Chapter 1, Meaning

from Etienne Wenger’s Communities of Practice, p51

“Practice is, first and foremost, a process by which we can experience the world and our engagement with it as meaningful”

Practice here is both theory and practice.

“Practice is about meaning as an experience of everyday life”

He argues, regarding meaning that it is “located in a process I will call the negotiation of meaning“, involves the interaction of “participation and reification

(Reification usually means either  treatin the abstract as if it is real, or, if you are a Marxist, representing human beings as devoid of individuality, as units of labour)

He also argues the above constitute “a dualoity that is fundamental to the human experience of meaning”

Negotiation of meaning

Oh dear. It’s all very Continental. As in, not Analytic. Negotiated meaning is what we do when we experience. Even experiences we have had before, and are repeating, are negotiated anew. It’s somewhat vaguely put, and vaguely described (it is not argued), and vague descriptions are the enemy of argument, reason and sound judgement.

I don’t disagree with him. But I was hoping for a clearer, more definite, well constructed exposition.

Our negotoiation is a work in progress, an ebb and flow between us, and the world, and the people who co-inhabit it, our experiences, history, needs, and it is a to and fro. It is in our negotiation of the meaning of a piece of art, or in our eating of a cafeteria lunch for the ten hundredth time.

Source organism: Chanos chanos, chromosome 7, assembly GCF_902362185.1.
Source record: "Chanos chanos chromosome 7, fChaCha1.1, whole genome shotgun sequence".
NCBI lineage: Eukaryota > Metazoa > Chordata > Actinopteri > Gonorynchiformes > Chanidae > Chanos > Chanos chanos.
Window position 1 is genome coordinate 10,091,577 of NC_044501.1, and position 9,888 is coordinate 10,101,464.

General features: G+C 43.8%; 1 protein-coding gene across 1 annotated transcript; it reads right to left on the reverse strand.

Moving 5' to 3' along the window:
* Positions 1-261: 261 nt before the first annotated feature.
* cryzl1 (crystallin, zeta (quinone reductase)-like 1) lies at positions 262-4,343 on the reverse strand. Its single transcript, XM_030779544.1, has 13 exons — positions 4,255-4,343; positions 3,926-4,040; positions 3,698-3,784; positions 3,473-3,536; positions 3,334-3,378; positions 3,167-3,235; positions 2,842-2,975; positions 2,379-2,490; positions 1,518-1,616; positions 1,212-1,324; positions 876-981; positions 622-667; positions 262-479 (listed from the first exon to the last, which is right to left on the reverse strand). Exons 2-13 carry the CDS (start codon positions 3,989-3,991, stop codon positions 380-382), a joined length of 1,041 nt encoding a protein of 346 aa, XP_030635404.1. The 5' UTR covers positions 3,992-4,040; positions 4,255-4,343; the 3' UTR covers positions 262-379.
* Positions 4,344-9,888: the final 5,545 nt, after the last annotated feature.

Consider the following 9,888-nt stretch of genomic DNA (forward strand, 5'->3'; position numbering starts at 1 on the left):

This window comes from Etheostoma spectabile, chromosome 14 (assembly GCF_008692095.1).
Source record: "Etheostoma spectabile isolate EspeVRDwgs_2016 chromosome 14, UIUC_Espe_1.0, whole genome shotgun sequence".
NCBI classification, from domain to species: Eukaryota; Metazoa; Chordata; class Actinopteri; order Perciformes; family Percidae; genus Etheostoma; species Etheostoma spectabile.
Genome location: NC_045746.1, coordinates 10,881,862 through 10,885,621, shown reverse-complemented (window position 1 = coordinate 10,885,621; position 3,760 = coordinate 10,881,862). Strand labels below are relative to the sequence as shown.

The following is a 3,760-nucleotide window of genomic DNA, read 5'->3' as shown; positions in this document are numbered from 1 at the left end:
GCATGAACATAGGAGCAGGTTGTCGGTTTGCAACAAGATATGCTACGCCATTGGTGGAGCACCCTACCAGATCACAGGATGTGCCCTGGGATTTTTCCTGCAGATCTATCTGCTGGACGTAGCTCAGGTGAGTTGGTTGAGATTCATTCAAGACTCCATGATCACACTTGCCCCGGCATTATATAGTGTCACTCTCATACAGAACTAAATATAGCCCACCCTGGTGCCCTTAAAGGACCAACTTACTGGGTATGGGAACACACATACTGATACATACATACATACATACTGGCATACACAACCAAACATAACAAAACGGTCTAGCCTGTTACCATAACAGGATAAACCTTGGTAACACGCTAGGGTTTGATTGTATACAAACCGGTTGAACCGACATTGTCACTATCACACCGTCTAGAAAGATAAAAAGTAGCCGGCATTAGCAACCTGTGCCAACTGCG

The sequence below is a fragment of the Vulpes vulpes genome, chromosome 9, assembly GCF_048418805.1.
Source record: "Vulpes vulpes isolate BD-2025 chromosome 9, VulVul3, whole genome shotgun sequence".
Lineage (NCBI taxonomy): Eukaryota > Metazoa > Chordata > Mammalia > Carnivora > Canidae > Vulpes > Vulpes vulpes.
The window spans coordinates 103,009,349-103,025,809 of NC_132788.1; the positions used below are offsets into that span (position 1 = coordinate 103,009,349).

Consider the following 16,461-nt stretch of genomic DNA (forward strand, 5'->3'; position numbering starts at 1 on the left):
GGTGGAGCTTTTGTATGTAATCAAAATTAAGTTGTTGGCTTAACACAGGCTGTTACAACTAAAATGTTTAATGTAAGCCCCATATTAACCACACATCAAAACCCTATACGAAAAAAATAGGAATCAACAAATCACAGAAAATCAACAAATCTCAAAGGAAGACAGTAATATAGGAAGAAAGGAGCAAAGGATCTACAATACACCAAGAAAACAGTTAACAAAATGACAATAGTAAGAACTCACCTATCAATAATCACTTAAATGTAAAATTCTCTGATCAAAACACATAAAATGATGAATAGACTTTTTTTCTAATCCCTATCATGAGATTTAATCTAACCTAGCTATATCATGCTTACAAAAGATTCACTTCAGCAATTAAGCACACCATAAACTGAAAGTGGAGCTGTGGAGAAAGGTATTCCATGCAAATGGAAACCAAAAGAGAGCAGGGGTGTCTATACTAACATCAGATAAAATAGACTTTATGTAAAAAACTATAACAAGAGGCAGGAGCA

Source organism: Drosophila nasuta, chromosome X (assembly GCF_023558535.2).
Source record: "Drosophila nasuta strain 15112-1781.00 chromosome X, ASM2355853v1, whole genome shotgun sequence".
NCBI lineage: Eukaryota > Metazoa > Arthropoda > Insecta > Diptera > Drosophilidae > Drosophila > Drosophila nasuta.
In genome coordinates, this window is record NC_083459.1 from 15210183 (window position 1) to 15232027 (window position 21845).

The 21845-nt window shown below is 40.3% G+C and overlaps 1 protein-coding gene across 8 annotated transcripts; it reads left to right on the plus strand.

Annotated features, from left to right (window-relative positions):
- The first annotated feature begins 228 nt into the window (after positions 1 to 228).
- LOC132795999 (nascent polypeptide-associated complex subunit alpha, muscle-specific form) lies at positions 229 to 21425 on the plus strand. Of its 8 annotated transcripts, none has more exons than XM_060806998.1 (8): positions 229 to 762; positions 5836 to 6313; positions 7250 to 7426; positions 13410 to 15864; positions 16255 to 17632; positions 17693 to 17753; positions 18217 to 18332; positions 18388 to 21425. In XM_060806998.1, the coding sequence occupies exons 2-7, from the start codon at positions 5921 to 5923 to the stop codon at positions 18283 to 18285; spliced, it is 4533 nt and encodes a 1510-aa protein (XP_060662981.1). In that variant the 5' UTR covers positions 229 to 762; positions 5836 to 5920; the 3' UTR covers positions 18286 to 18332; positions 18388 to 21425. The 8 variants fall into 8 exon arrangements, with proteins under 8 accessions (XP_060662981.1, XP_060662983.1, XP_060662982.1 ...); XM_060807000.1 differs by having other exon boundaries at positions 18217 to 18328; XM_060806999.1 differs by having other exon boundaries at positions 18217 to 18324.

Wenger’s language is at times loaded, unqualified, and frankly loose. He talks of coercing claims into processible forms. The use of coersion here is hugely loaded. And yet he doesn’t qualify it at all. It’s aggressive, implies force and resistance, unwillingness, that the claim has volition in some way. It’s violent. And it’s ridiculous to use it without qualifying it. Using it invokes a realm of ideas and suppositions that he has not argued for. It’s indulgent.

Again, I might actually agree with him. But not because he has given me any reason to.

He turns to the idea of Participation – a constituent part of the negotiation of meaning.

Participation.

More vagueness. Dear Lord. We recognise a mutuality in each other, and partake of each other’s mutuality, becoming each other in a sense.  I have the growing sense that I’m going to experience a piece of work devoid of data, evidence or anything of that kind. This is a theoretical piece. Wenger is a theoretician. But one who asserts his theories are true. And to assert truthg, meaningfully, you need evidence. Otherwise your assertions have no more meaning, falsifiability, or accessibility to negotiation than those of David Icke or true believers.

There’s a dictum in science, that a good hypothesis is testable, because, through testing, to destruction, you can determine it’s truth. Hypotheses which are accurate, carefully drafted, clearly argued, with precision, detail and transparency can be falsified, and, because they can be falsified, we can meaningfully investigate their validity, or invalidity.

Hypotheses which are vague, whose mechanisms are oblique, or obfuscated, whose argumentation is opaque and effervescent, whose detail is uncertain or vague, and which lack transparency are not good hypotheses. They are nit available for meaningful investigation, they are unfalsifiable. I wonder if Wenger’s hypotheses are of the first or second camp.

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